Cops Hit the Sidewalks, Parks on Two Wheels
By Brandi Makuski
Residents in Stevens Point expect to see police officers in squad cars while on patrol throughout the city.
But uniformed officers patrolling the Green Circle Trail on bicycles? Get used to it, police say.
“There are places on the Green Circle Trail where we see crime,” said Corp. Ted Wanta, “but being out on the bikes is also really good for PR. People really like seeing us out there, especially in the parks and neighborhoods.”
The Stevens Point Police Dept. launched its bike patrol program in 1990. Wanta started overseeing the program about a year ago, and he said it’s surprisingly effective at catching criminals in the act — especially at night.
“I actually prefer it at night,” Wanta said. “It’s much more beneficial, law enforcement-wise; people just don’t expect it. I can be downtown at night, in full uniform on a bike, and most people don’t even see us until we’re right behind them.”
A bike patrol can sometimes be more effective than the presence of a squad car, he said.
“[Suspects] don’t stop any illegal activity they’re doing, and when they finally do see us, the look on their face, at first, is one of shock,” he added.
The department currently has three patrol bicycles — high-performance mountain bikes, made specifically for police departments by Trek Bikes — and would like a fourth, but lacks the necessary funding. Each bike costs about $1,200, Wanta said.
“I don’t have a budget for the program,” Wanta said. “We just buy what we can with any money left over from the department’s budget.”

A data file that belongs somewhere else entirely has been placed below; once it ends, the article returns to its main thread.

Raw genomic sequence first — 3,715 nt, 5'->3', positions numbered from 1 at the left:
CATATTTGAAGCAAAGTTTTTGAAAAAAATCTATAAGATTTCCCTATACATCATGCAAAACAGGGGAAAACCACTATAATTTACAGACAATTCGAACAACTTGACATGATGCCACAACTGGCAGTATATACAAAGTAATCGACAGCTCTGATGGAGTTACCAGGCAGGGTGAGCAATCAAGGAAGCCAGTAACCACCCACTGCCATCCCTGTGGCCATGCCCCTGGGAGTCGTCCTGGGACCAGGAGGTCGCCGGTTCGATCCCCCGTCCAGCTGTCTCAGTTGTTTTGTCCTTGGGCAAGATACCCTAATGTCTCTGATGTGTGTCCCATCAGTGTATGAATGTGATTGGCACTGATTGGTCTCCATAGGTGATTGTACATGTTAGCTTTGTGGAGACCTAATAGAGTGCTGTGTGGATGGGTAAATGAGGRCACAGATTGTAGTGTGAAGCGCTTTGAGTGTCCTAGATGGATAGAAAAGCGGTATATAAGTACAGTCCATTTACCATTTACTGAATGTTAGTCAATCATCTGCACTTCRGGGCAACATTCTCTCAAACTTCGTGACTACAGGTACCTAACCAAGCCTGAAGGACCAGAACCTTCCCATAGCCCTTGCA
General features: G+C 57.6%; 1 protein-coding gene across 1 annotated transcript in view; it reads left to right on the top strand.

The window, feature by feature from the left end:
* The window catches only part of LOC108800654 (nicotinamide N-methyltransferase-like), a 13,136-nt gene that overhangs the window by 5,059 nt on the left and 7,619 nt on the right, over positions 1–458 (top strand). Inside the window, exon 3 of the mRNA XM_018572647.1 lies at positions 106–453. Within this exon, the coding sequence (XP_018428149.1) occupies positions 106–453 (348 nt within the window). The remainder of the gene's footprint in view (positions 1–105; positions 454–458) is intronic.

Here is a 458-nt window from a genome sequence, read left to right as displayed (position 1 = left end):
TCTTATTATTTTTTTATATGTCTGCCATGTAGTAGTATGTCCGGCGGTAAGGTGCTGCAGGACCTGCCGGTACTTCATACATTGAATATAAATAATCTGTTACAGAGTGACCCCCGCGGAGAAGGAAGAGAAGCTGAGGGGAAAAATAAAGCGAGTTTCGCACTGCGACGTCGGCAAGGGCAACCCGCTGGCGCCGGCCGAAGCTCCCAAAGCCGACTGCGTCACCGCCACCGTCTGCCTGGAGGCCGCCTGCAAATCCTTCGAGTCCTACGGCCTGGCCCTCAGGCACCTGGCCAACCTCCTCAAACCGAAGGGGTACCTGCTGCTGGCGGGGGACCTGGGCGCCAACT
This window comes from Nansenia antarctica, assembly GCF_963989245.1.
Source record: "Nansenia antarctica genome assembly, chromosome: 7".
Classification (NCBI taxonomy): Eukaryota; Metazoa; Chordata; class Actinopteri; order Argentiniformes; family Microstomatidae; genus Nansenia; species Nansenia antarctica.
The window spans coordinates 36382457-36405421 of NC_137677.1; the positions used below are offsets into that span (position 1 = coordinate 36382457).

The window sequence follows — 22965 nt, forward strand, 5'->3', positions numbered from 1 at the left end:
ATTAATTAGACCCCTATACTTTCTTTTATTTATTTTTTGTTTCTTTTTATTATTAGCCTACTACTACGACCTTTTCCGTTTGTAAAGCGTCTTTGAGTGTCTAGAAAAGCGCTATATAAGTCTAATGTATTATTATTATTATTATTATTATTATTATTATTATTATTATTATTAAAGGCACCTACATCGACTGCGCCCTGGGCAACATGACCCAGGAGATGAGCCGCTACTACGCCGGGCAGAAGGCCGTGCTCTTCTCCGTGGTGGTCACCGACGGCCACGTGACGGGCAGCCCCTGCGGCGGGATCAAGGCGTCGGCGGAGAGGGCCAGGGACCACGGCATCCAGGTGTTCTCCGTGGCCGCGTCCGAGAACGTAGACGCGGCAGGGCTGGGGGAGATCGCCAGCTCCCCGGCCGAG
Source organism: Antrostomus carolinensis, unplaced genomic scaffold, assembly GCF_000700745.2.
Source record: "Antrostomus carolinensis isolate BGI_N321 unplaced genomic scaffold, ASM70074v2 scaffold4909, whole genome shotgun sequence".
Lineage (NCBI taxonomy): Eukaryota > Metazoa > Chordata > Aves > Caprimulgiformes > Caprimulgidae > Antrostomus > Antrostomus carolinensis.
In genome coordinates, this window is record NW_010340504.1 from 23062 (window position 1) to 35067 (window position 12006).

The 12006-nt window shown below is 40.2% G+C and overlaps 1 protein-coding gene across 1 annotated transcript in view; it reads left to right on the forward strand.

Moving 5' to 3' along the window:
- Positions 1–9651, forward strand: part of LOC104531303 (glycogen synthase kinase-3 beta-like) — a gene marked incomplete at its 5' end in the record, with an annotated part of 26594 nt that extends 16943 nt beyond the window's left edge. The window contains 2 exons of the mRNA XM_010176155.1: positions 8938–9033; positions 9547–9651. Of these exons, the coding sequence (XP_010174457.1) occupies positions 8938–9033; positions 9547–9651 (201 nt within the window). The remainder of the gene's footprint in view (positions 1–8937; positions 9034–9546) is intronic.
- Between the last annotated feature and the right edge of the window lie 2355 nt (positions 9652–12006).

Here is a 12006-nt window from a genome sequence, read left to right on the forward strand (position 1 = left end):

This year, Wanta said he was able to purchase summer uniforms for all eight officers who participate in the program, along with a bicycle hitch for a third squad car.
Along with police department graphics emboldened on their frames, the bikes also are equipped with a small pack containing nighttime lighting, citation books and some first aid items, along with baseball cards and ice cream coupons for kids.
The bike patrols, according to Assistant Police Chief Tom Zenner, are typically “park and ride” patrols, where officers conduct regular patrols in a squad car for a few hours, then park and scout neighborhoods in pairs on a bicycle.
“I wouldn’t say it’s used as often as we would want, but it’s really driven on manpower,” said Zenner, who participated in the bike patrol program in the past. “But it’s always good for people to see officers out on bikes in the neighborhoods.”
“And we’re never really alone when we’re out there; my fellow officers and dispatch all know where I am at all times,” Wanta said, adding a backup squad responds when a bicycle patrol officer needs to take a suspect into custody.
Wanta said officers perform some of the bicycle maintenance themselves to save money, but the bikes get regular, professional maintenance at Campus Cycle.
“I might be in the minority, but I love it — I get to exercise on the job,” Wanta said. “All of us on the bike team love doing this. You see so much more of the community when you’re out there on the bike.”